It can be one of the most lucrative forms of investing, but at the same time private equity arrives with plenty of risks. One bad deal can throw reputations in tatters, and this is why most of the savviest investors have a go-to sheet of key rules.
Sure, the rules might vary a little between companies, but on the whole the industry seems to be sticking to similar trends in this regard.
We’ll now take a look at some of these main rules to highlight how the industry is ticking.
Rule #1 – Culture is crucial
This might be somewhat surprising, but according to Sun Capital’s Marc Leder this is absolutely essential in any of the deals that they conduct.
A company might be grossly underperforming (more on that later), but if there is a foundation of solid culture it can pave the way for future success. This culture needs to surround the existing team, who need to be adaptable to change and also very goal-orientated. Without these two qualities, they are unlikely to be able to follow through with any changes that the PE firm instigates.
Rule #2 – Underperformance isn’t a turnoff
Years ago, most companies avoided underperforming companies like the plague. They weren’t turning a profit, and shouldn’t therefore be considered.
Now, the completely opposite is true. Potentially due to the inflated valuations that companies are often given, investors are quick to turn to those companies which are underperforming. As long as there is at least some potential in there (perhaps they were a market leader at one point, or maybe still are), the current profit level doesn’t necessarily matter quite as much.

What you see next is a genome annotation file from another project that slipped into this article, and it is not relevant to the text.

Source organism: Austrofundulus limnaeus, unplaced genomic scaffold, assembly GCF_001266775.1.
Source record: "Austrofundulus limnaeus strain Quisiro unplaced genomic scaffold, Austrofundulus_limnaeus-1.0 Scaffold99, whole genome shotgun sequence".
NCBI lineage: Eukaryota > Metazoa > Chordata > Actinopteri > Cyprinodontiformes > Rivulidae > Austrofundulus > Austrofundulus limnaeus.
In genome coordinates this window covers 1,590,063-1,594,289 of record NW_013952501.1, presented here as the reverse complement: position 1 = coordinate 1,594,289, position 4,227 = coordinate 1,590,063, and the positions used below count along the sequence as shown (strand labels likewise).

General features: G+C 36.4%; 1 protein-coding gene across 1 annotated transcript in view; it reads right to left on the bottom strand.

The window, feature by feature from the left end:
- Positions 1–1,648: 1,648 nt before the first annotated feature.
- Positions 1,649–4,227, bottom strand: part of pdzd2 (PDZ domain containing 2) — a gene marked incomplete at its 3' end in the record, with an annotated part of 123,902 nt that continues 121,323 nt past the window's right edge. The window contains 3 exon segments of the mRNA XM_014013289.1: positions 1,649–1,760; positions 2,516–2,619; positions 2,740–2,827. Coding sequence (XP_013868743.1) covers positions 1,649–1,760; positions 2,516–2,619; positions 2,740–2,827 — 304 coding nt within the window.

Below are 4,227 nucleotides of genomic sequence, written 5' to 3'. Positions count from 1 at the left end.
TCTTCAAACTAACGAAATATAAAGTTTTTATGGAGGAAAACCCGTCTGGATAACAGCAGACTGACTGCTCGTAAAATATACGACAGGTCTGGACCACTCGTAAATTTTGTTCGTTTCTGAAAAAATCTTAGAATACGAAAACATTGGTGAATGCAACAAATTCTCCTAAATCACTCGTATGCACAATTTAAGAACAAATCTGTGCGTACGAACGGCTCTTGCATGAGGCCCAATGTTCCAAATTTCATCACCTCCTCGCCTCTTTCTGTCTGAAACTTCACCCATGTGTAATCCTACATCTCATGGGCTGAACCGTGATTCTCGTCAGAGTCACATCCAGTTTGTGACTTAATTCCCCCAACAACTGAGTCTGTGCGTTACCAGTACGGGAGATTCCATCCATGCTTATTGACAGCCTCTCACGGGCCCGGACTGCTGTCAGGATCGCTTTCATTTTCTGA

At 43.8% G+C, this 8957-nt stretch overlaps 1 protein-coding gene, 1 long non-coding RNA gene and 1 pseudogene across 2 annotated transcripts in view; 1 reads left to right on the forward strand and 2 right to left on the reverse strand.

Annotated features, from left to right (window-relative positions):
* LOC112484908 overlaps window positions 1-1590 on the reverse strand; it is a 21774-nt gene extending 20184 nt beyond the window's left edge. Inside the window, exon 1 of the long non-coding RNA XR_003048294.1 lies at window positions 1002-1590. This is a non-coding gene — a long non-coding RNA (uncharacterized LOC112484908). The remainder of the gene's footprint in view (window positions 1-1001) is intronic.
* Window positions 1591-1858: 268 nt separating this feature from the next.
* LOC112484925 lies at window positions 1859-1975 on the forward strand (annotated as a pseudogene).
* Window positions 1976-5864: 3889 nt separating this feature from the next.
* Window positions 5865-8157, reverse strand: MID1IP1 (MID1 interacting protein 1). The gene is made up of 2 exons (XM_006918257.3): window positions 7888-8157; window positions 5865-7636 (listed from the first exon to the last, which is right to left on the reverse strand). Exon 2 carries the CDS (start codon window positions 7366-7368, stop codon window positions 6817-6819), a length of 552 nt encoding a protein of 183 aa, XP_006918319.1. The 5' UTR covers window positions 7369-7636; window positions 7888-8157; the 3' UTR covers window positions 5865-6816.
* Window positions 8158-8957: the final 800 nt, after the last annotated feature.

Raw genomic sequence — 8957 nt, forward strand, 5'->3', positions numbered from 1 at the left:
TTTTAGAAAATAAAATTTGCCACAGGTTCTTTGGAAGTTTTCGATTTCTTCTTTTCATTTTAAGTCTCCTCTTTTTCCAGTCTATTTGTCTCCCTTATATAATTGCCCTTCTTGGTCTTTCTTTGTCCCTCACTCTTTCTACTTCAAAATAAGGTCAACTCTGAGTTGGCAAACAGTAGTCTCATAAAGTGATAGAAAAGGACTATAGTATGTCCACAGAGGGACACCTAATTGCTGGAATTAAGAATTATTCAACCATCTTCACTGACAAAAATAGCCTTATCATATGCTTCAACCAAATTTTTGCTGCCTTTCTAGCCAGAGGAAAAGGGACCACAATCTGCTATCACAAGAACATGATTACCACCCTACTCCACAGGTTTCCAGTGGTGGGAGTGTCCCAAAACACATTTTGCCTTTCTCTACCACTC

Rule #3 – Specialization is crucial
In some PE firms, this won’t be a rule – it just won’t be possible. There’s no doubt that specialization is a core strategy for a lot of investors out there though, and it’s for good reason.
We’ve already focused on Sun Capital once, but if we return to this example their investments seem to focus on specific industries. They own hundreds of restaurant chains and considering their standing in the private equity world, it appears that such an approach is successful. They don’t need to “learn” industries upon acquiring them – action can be taken almost immediately. When you consider that a lot of PE firms like to exit within seven years, this is pretty crucial and highlights the importance of specialization.
Rule #4 – Existing management structure is now important
Previously, PE companies may not have paid much attention to an existing management team. In fact, their reputation was largely based on completely replacing an existing structure.
On the most part, this couldn’t be further from the truth. Some PE firms won’t touch a company which doesn’t have a solid team in place, even if this team has been at the heart of underperformance. This links in to several other rules we have discussed today; PE companies stepping into a business require that insider-knowledge, and if this is combined with a positive culture the rewards can arrive much quicker.